When the average professional imagines the digital nomad lifestyle, no doubt inane stock photography comes to mind — some 22-year-old in a hammock, or sitting on the sand or perched on a mountaintop awkwardly balancing a laptop.
The pictures are pretty. But to any real digital nomad with a serious career, the photos fall flat. (Expert tip: the beach is a bad place to work.)
What’s wrong with these pictures is that leisure time and work time are combined into a single image, whereas in real life, these have to be separate, or you ruin both.
The words are worse than the pictures — digital nomad posts, articles, and even books tend to be shallow and misleading.
If you’re seriously considering changing to digital nomad living, you need an accurate picture of what you’re getting into. So here are the six basic lifestyle facts that blogs don’t tell you.
Many digital nomads aren’t nomadic
A considerable number of so-called digital nomads simply move to Chiang Mai, Thailand, and live there as temporary ex-pats — or to any number of places that offer a pretty good lifestyle combined with a meager cost of living. There’s nothing wrong with that.
But it’s not nomadic living.
Most digital nomads aren’t super young
The popular conception is that digital nomads are young people within five years out of college. But, according to a recent study by MBO Partners, only 21% are “Zoomers” — Generation Z, who are 25 and under.
The biggest group is Millennials — people currently aged 26 – 41 — who make up 44% of digital nomads. (That’s right: “Millennials” are entering their 40s now.)
One-quarter of digital nomads are Generation X — ages 42 to 57 — and 12% are Baby Boomers: people who are between 58 and 76.
In other words, more digital nomads are older than 42 than under 25.
Nomadism is often “slowmadism”
Surprise! Digital nomad professionals work full time. In fact, more than full-time. Depending on where you go. With sometimes slower connections, travel times, and random unusual inconveniences (which I’ll specify below), you might expect to put in the same workweek you did back in the office, plus another, say, 20%.
For a digital nomad to spend a week exploring a city, you’ll need to live there for a month and spend most of your time working.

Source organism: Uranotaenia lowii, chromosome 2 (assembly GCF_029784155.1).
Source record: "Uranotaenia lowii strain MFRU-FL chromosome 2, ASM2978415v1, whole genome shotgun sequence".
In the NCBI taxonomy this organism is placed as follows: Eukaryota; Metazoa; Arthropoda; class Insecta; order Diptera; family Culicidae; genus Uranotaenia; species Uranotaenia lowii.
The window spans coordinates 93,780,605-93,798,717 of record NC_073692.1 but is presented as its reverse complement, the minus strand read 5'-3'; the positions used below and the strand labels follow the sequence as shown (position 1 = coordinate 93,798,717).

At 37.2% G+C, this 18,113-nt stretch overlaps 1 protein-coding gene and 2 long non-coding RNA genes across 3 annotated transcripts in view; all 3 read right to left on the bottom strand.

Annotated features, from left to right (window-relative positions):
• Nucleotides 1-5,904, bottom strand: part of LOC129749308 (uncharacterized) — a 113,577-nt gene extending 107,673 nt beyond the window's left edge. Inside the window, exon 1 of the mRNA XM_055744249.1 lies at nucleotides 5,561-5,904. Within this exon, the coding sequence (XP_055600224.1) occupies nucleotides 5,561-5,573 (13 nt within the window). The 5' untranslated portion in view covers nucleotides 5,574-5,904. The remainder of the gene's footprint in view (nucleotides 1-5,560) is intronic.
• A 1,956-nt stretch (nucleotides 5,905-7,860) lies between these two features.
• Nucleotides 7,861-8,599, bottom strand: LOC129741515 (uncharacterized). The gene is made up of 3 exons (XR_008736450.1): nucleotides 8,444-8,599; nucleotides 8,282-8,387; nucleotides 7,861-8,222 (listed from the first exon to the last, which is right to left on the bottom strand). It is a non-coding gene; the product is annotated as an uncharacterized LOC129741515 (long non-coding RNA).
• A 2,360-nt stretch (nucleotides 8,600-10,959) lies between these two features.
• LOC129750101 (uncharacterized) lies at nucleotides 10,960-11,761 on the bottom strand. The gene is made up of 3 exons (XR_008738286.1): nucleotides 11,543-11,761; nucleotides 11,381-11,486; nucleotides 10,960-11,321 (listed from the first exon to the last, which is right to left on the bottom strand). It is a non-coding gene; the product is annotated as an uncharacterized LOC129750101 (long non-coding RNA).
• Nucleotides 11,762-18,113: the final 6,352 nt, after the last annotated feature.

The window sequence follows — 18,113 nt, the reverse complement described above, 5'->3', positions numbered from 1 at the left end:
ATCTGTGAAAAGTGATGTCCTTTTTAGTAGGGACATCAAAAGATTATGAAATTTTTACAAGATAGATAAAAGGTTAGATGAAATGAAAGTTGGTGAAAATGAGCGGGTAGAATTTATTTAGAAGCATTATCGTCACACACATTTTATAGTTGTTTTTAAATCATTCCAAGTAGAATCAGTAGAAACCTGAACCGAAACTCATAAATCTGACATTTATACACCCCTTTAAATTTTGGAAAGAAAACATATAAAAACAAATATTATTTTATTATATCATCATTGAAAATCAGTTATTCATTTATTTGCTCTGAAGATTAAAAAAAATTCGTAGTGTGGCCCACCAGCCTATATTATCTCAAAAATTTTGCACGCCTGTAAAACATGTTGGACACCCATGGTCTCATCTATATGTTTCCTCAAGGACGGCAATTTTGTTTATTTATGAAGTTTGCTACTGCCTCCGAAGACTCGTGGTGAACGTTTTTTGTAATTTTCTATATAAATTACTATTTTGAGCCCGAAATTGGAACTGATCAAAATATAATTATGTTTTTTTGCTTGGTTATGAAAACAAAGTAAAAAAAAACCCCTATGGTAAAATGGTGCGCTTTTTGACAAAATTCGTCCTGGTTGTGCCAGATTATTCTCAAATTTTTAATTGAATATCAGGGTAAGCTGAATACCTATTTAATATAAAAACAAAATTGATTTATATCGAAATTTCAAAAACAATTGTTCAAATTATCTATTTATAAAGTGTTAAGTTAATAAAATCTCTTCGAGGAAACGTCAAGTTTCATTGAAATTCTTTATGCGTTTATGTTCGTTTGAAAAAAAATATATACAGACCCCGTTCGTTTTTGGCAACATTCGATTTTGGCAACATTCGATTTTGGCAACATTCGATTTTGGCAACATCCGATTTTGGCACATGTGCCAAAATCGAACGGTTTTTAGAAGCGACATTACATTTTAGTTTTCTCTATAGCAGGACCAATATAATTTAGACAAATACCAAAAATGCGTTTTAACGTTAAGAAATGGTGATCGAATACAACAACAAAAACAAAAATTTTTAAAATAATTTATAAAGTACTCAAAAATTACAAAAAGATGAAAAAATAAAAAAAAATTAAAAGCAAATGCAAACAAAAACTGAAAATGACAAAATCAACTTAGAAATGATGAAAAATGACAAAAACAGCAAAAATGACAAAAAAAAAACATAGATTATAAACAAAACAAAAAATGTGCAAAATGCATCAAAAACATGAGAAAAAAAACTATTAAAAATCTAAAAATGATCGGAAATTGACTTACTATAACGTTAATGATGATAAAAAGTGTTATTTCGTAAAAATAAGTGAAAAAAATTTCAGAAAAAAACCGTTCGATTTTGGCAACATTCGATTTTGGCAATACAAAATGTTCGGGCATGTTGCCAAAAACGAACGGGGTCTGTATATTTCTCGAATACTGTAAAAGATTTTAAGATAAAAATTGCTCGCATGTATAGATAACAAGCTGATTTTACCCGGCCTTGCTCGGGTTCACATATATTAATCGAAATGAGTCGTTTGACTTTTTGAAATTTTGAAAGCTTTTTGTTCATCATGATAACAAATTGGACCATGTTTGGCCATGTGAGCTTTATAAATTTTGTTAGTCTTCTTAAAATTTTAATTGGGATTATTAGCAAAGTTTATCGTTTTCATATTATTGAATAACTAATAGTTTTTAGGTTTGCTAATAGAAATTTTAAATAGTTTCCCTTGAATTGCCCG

Digital nomad living is a choose-your-own-adventure proposition
Each category of digital nomad bears little resemblance to the others. They’re all completely different.
Van life is completely different from international nomadism, for example. One is domestic; the other is foreign. One is much harder; the other can be filled with creature comforts.
What they both have in common is that everything is always new. That’s very different from the temporary ex-pats who move to Costa Rica and stay there.
My wife and I are both obsessed with food and foreign cultures, so living as international digital nomads is perfect for us.
But we could never, ever do van life (too uncomfortable) or the ex-pat thing (too unchanging).
The point is that because all digital nomad lifestyles come with trade-offs and downsides, it’s essential to know yourself and what you really want from life.
And you and your partner must be on the same page.
Digital nomad living is nearly always less convenient and less comfortable
Here’s a real-world example:
As I write this, I’m working at the table of our Airbnb in a Southern-French village called L’Isle-sur-la-Sorgue.
The town (and the region of Provence) is heaven on Earth. The landscape, weather, and architecture are stunningly beautiful, and the food is magnificent.
The people are truly wonderful.
Sounds great, right?
Well, it is: Except the available Wi-Fi is so slow it might take two or three minutes to load a basic website (even my mobile broadband connection via Google Fi is slow). Also, window screens are practically non-existent here, and the building is ancient.
So, my choices are between an open window and mosquitos or being mosquito-free and working in a damp and stuffy building. Yet there’s no place I’d rather be.
You just need to be willing to sacrifice minor comforts and conveniences for the joys of living in an amazing place.
Digital nomad economics favor total commitment
Keeping your house while living abroad or on the road is very expensive and probably financially ill-advised. So to benefit economically, put everything into storage, sell your house, and hit the road.
Yes, that’s a giant leap – and a decision not to be taken lightly.
While the lifestyle is fantastic, think through the ramifications of not having your home office and fast internet, your own kitchen, and total control over your daily routine.
And it’s certainly not a decision to make lightly based on the false picture painted by the digital nomad literature.
Van life is not all sunsets and early-morning coffee with the dog. And neither is international digital nomad living an endless party in Thailand.
And you’ll never work on the beach.